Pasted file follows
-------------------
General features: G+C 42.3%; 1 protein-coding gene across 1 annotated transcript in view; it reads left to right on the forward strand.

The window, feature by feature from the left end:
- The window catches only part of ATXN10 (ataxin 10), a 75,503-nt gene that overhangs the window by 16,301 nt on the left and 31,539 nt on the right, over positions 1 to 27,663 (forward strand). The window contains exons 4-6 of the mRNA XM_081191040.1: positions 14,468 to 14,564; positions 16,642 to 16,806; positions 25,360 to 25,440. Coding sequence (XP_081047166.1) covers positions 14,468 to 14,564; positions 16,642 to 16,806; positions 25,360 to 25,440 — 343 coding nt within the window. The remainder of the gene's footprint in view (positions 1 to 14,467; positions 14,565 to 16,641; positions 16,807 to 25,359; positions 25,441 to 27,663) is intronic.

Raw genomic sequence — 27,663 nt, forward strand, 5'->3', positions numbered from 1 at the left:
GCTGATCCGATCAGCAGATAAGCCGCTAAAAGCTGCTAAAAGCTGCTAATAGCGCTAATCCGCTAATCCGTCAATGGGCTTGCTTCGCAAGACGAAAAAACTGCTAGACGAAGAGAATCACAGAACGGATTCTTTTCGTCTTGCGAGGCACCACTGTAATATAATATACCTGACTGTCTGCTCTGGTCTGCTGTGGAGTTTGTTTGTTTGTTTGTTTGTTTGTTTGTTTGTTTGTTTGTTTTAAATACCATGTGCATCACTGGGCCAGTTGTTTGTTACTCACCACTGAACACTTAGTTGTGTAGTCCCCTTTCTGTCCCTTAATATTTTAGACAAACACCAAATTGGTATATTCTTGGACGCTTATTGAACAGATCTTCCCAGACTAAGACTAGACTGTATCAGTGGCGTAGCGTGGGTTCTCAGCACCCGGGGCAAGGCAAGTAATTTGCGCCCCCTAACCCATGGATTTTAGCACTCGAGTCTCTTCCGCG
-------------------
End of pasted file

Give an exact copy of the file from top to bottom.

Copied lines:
General features: G+C 42.3%; 1 protein-coding gene across 1 annotated transcript in view; it reads left to right on the forward strand.

The window, feature by feature from the left end:
- The window catches only part of ATXN10 (ataxin 10), a 75,503-nt gene that overhangs the window by 16,301 nt on the left and 31,539 nt on the right, over positions 1 to 27,663 (forward strand). The window contains exons 4-6 of the mRNA XM_081191040.1: positions 14,468 to 14,564; positions 16,642 to 16,806; positions 25,360 to 25,440. Coding sequence (XP_081047166.1) covers positions 14,468 to 14,564; positions 16,642 to 16,806; positions 25,360 to 25,440 — 343 coding nt within the window. The remainder of the gene's footprint in view (positions 1 to 14,467; positions 14,565 to 16,641; positions 16,807 to 25,359; positions 25,441 to 27,663) is intronic.

Raw genomic sequence — 27,663 nt, forward strand, 5'->3', positions numbered from 1 at the left:
GCTGATCCGATCAGCAGATAAGCCGCTAAAAGCTGCTAAAAGCTGCTAATAGCGCTAATCCGCTAATCCGTCAATGGGCTTGCTTCGCAAGACGAAAAAACTGCTAGACGAAGAGAATCACAGAACGGATTCTTTTCGTCTTGCGAGGCACCACTGTAATATAATATACCTGACTGTCTGCTCTGGTCTGCTGTGGAGTTTGTTTGTTTGTTTGTTTGTTTGTTTGTTTGTTTGTTTGTTTTAAATACCATGTGCATCACTGGGCCAGTTGTTTGTTACTCACCACTGAACACTTAGTTGTGTAGTCCCCTTTCTGTCCCTTAATATTTTAGACAAACACCAAATTGGTATATTCTTGGACGCTTATTGAACAGATCTTCCCAGACTAAGACTAGACTGTATCAGTGGCGTAGCGTGGGTTCTCAGCACCCGGGGCAAGGCAAGTAATTTGCGCCCCCTAACCCATGGATTTTAGCACTCGAGTCTCTTCCGCG